The metabolism of fructose is different from that of glucose [15]. Fructose transferred into the intestinal lumen is absorbed into the enterocytes through GLUT5. Different from glucose, this process is by facilitated diffusion, does not require ATP hydrolysis, and is independent of sodium absorption. Once absorbed, fructose enters into capillary through GLUT2, then to portal circulation. Most of the fructose released into the portal circulation is rapidly and efficiently taken up by the liver through GLUT2. Part of the fructose taken into the liver is converted into glucose and lactate. Furthermore, some of the fructose will be synthesized to TG, and then secreted as VLDL into the circulation. Although the absorption mechanism of D-allulose has not been elucidated, it will probably be identical to that of fructose. A study using Caco-2 cells showed that D-allulose may be absorbed from the intestinal lumen into enterocytes via GLUT5 and released to the lamina propria via GLU2 [18]. Therefore, D-allulose may be transported into enterocytes probably through a fructose-specific transporter, GLUT5. The recognition of D-allulose and fructose by the same transporters GLUT5 and GLUT2 may be due to the similar structure of D-allulose and fructose under aqueous conditions [19]. Once absorbed, D-allulose is released into the portal circulation. However, D-allulose is zero-calorie, not metabolized, and excreted into the urine [17].

Conclusion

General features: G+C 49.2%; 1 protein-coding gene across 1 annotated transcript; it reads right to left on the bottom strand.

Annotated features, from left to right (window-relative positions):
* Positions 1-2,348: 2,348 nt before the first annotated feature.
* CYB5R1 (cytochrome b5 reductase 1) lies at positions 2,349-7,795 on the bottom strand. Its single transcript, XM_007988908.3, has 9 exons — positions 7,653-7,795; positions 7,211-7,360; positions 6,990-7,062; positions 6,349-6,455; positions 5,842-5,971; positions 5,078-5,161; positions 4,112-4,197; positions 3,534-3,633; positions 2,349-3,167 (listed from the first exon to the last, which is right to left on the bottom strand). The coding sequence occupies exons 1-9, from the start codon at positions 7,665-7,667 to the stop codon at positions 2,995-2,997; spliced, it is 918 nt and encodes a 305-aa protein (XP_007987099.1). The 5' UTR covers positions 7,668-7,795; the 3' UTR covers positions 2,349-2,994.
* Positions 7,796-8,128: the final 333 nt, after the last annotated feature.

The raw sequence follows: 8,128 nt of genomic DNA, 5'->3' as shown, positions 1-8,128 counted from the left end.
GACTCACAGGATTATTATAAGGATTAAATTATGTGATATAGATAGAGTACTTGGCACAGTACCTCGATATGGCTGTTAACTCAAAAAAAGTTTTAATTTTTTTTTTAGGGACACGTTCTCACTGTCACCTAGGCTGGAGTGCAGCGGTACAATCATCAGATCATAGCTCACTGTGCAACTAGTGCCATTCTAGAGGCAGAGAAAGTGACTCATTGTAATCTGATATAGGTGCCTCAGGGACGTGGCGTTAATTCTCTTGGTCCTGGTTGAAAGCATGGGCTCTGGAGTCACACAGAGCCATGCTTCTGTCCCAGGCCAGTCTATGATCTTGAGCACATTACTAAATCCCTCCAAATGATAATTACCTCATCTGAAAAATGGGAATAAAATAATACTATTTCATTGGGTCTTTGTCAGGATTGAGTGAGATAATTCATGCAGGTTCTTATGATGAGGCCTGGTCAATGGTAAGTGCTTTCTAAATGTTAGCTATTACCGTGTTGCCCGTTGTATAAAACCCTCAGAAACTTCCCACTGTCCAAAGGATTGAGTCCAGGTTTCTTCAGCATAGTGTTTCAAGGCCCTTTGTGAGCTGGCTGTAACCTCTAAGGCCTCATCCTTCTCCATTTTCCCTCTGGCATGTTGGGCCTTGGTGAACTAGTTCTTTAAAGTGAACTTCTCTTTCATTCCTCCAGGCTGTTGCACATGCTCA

To our knowledge, this investigation is the first to examine the effect of D-allulose on postprandial TG-rich lipoprotein metabolism in humans. However, this study has some limitations. One weak point is that the number of subjects enrolled in the study is relatively small. Another point is that only young females were enrolled in this study. Lipid and lipoprotein metabolism in females is different from that in males, and the present results may not be applicable to males. However, nonfasting TG levels measured 2 to 4 h postprandially has been reported to be associated with incident cardiovascular events (independent of the levels of other lipids) in initially healthy women [20]. Therefore, irrespective of these shortcomings, the finding that D-allulose may delay postprandial TRL metabolism warrants further study. When ingested with fat, D-allulose showed practically no post-prandial glycemic response compared with fructose or sucrose. However, ingesting D-allulose with fat may delay post-prandial lipidemia similar to fructose.

Conflicts of Interest

None.

Acknowledgements

This work was supported by JSPS KAKENHI Grant Number JP15K00855, JP24500874, and JP21300259 from the Ministry of Education, Culture, Sports, Science and Technology, Japan. We thank Mr Tatsuo Nishioka, Kyowa Medex Co. Ltd., for his technical assistance to measure RLP-C. We also thank Ms Hikari Tanoue, Ms Nami Ito, and Ms Yui Sumiya for their technical assistance.

References